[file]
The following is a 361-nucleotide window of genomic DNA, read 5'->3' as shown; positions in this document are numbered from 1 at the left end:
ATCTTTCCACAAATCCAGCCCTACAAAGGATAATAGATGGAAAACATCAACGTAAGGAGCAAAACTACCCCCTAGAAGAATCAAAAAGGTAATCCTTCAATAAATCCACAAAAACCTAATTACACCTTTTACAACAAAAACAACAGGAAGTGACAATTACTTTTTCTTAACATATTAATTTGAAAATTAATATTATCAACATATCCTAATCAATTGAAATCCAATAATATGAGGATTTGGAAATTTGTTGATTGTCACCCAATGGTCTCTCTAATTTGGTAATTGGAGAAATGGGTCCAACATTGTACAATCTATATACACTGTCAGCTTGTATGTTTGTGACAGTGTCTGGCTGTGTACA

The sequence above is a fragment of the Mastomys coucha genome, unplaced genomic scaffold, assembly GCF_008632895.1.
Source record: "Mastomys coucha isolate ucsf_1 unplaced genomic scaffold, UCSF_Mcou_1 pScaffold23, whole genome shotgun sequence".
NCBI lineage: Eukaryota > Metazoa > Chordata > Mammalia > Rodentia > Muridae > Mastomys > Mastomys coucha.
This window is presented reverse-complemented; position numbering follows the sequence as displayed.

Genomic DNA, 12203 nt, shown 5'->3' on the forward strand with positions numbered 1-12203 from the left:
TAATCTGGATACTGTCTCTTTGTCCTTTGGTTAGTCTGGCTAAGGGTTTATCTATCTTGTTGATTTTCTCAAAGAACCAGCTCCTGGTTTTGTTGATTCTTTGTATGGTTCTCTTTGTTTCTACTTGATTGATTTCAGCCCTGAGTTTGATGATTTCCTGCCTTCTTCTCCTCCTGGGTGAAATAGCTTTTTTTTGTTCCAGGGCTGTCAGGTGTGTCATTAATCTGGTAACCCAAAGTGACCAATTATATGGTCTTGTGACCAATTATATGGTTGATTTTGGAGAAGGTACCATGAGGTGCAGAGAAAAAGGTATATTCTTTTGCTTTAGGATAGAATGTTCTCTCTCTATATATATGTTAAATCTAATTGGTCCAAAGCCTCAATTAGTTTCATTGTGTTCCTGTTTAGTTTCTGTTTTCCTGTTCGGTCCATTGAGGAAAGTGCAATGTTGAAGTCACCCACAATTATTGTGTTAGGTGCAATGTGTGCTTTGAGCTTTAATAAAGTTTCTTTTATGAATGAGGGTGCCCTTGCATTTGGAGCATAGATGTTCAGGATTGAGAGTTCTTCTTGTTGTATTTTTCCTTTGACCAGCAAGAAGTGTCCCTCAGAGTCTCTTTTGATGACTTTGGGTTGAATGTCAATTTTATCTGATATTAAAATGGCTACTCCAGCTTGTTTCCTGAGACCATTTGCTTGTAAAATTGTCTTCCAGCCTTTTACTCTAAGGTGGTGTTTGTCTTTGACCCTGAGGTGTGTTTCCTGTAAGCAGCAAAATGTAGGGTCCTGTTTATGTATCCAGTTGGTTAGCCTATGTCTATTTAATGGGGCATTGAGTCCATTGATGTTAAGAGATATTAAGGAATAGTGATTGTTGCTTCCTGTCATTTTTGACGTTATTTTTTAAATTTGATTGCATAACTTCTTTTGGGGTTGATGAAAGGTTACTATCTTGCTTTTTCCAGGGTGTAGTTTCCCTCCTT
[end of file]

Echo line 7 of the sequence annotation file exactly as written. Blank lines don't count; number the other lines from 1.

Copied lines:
Genomic DNA, 12203 nt, shown 5'->3' on the forward strand with positions numbered 1-12203 from the left: